Quality Control Inspections
HUD requires that a sample of units be re-inspected to ensure that HQS is being enforced correctly and uniformly by all inspectors and those landlords who have self-certified their units.
If you have concerns about tenant maintenance of unit and premises:
- Serve a 10 day compliance notice to correct the issues and provides a copy to KCHA.
- If there is no compliance and the items are HQS defects, you may request a complaint inspection after a compliance notice has been sent and the time frame to comply has passed.
- You can determine if you want to proceed with additional legal action or eviction and/or charge the tenant for repairs.
- An assigned inspector will coordinate an inspection and will send appropriate notice. If the items are tenant HQS violations and repairs are not completed, the participant may face possible termination, after a last-chance notice is sent by the inspector.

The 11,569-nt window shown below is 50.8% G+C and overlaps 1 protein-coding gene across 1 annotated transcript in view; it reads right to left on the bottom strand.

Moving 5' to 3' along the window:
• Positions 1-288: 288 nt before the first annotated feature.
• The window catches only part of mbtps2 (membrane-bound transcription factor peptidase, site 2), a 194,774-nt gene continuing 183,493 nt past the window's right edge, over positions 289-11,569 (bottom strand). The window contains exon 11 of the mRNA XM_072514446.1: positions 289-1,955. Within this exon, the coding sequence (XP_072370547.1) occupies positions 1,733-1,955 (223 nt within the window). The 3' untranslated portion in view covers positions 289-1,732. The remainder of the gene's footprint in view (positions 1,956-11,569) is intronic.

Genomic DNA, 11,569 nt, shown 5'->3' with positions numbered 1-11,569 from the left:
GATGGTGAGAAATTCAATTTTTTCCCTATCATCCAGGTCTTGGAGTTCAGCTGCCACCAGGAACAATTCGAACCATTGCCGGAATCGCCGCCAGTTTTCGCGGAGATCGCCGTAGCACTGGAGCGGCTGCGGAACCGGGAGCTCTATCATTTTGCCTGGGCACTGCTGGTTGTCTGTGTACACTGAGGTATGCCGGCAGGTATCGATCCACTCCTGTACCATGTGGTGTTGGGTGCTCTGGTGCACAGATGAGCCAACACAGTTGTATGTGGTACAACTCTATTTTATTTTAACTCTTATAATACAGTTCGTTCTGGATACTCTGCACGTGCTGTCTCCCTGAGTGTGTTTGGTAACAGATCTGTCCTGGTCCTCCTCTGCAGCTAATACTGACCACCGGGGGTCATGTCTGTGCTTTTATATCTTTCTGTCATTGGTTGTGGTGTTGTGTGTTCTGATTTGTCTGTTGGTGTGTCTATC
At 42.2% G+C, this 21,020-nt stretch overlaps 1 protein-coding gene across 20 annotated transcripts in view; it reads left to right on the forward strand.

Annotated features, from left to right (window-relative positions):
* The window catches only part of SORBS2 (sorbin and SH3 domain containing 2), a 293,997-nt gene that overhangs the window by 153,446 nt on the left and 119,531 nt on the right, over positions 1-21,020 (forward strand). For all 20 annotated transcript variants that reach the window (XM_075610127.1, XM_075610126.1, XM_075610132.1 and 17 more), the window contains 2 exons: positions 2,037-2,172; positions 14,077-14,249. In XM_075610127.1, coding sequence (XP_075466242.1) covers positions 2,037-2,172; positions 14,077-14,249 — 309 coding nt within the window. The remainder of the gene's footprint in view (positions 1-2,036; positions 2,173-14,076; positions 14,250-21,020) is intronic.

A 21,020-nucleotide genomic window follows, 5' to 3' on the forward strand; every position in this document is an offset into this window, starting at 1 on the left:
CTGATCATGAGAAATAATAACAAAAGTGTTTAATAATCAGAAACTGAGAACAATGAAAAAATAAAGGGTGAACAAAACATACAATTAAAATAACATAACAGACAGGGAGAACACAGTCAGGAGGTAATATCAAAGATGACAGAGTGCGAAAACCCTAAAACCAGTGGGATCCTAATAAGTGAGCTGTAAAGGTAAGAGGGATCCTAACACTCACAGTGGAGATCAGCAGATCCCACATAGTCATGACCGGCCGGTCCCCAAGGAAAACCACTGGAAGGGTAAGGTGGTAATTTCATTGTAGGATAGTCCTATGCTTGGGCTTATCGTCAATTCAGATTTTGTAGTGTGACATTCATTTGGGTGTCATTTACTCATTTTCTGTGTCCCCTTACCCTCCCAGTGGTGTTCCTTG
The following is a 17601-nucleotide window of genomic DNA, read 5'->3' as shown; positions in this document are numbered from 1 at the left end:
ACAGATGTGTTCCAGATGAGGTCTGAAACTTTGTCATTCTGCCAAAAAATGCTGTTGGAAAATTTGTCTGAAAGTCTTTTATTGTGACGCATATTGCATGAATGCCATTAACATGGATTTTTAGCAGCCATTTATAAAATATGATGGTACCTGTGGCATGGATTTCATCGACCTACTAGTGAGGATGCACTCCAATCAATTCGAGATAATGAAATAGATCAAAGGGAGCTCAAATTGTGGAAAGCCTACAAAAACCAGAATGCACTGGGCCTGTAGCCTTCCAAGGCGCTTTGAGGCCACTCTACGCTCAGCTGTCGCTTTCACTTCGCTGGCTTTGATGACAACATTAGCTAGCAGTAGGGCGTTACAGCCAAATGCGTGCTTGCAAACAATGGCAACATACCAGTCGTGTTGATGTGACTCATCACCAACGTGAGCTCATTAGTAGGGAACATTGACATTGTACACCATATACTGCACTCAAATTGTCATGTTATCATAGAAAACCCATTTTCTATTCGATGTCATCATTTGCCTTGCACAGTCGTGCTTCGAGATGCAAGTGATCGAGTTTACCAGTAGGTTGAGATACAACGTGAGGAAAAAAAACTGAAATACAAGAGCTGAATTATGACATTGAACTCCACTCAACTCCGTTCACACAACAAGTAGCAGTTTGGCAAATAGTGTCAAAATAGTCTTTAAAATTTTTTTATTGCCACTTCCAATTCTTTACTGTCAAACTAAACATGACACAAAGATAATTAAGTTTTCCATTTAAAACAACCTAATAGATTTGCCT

To file a complaint request, fill out our Special Inspection Request form. You may also call our complaint line at (206) 214-1308.
KCHA is not responsible for tenant-caused damages. If a tenant causes extensive or malicious damages, you may request a vacate inspection. A vacate inspection can determine whether the tenant may continue to participate in the voucher program. Vacate inspections should not be used as mitigation between the landlord and tenant.
Once the vacate inspection is completed, the extent of damages will be reviewed by the inspector, manager, and senior housing specialist to determine if the tenant's participation in the voucher program should be terminated.
If damages are not excessive, you should follow the landlord-tenant process for the distribution and notification of deposit use. Notification must be sent to the tenant's last known address within 21 days of the tenant vacating.